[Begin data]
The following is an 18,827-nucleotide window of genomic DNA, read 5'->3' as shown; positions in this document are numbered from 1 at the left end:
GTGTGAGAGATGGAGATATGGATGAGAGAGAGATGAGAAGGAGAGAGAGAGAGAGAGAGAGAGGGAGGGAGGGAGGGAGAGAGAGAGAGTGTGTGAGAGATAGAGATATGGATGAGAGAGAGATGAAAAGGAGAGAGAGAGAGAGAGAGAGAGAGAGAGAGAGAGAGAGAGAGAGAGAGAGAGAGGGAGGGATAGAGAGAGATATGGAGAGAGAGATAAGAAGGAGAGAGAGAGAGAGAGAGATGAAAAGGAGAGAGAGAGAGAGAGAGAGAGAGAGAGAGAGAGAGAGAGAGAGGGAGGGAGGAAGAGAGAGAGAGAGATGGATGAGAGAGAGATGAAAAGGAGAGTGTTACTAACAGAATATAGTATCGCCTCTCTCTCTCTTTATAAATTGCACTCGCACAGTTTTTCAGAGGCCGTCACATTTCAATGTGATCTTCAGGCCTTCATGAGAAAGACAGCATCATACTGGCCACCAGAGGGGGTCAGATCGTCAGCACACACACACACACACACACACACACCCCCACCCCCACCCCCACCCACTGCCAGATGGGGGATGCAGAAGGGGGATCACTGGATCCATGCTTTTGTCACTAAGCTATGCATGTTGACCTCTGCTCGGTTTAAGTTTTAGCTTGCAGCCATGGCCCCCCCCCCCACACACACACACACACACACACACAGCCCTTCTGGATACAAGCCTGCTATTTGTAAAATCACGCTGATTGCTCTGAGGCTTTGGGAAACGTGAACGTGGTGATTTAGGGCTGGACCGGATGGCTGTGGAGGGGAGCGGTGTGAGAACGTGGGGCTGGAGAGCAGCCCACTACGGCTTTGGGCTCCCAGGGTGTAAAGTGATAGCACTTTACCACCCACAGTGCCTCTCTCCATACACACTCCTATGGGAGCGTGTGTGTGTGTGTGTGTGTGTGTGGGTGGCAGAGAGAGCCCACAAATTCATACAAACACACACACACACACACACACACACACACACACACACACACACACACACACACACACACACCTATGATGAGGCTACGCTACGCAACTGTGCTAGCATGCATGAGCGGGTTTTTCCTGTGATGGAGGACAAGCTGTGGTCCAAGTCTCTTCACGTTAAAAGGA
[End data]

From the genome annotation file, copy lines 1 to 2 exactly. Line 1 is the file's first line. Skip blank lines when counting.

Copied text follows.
The following is an 18,827-nucleotide window of genomic DNA, read 5'->3' as shown; positions in this document are numbered from 1 at the left end:
GTGTGAGAGATGGAGATATGGATGAGAGAGAGATGAGAAGGAGAGAGAGAGAGAGAGAGAGAGGGAGGGAGGGAGGGAGAGAGAGAGAGTGTGTGAGAGATAGAGATATGGATGAGAGAGAGATGAAAAGGAGAGAGAGAGAGAGAGAGAGAGAGAGAGAGAGAGAGAGAGAGAGAGAGAGAGAGGGAGGGATAGAGAGAGATATGGAGAGAGAGATAAGAAGGAGAGAGAGAGAGAGAGAGATGAAAAGGAGAGAGAGAGAGAGAGAGAGAGAGAGAGAGAGAGAGAGAGAGAGGGAGGGAGGAAGAGAGAGAGAGAGATGGATGAGAGAGAGATGAAAAGGAGAGTGTTACTAACAGAATATAGTATCGCCTCTCTCTCTCTTTATAAATTGCACTCGCACAGTTTTTCAGAGGCCGTCACATTTCAATGTGATCTTCAGGCCTTCATGAGAAAGACAGCATCATACTGGCCACCAGAGGGGGTCAGATCGTCAGCACACACACACACACACACACACACACCCCCACCCCCACCCCCACCCACTGCCAGATGGGGGATGCAGAAGGGGGATCACTGGATCCATGCTTTTGTCACTAAGCTATGCATGTTGACCTCTGCTCGGTTTAAGTTTTAGCTTGCAGCCATGGCCCCCCCCCCCACACACACACACACACACACACACAGCCCTTCTGGATACAAGCCTGCTATTTGTAAAATCACGCTGATTGCTCTGAGGCTTTGGGAAACGTGAACGTGGTGATTTAGGGCTGGACCGGATGGCTGTGGAGGGGAGCGGTGTGAGAACGTGGGGCTGGAGAGCAGCCCACTACGGCTTTGGGCTCCCAGGGTGTAAAGTGATAGCACTTTACCACCCACAGTGCCTCTCTCCATACACACTCCTATGGGAGCGTGTGTGTGTGTGTGTGTGTGTGTGGGTGGCAGAGAGAGCCCACAAATTCATACAAACACACACACACACACACACACACACACACACACACACACACACACACACACACACACACACCTATGATGAGGCTACGCTACGCAACTGTGCTAGCATGCATGAGCGGGTTTTTCCTGTGATGGAGGACAAGCTGTGGTCCAAGTCTCTTCACGTTAAAAGGA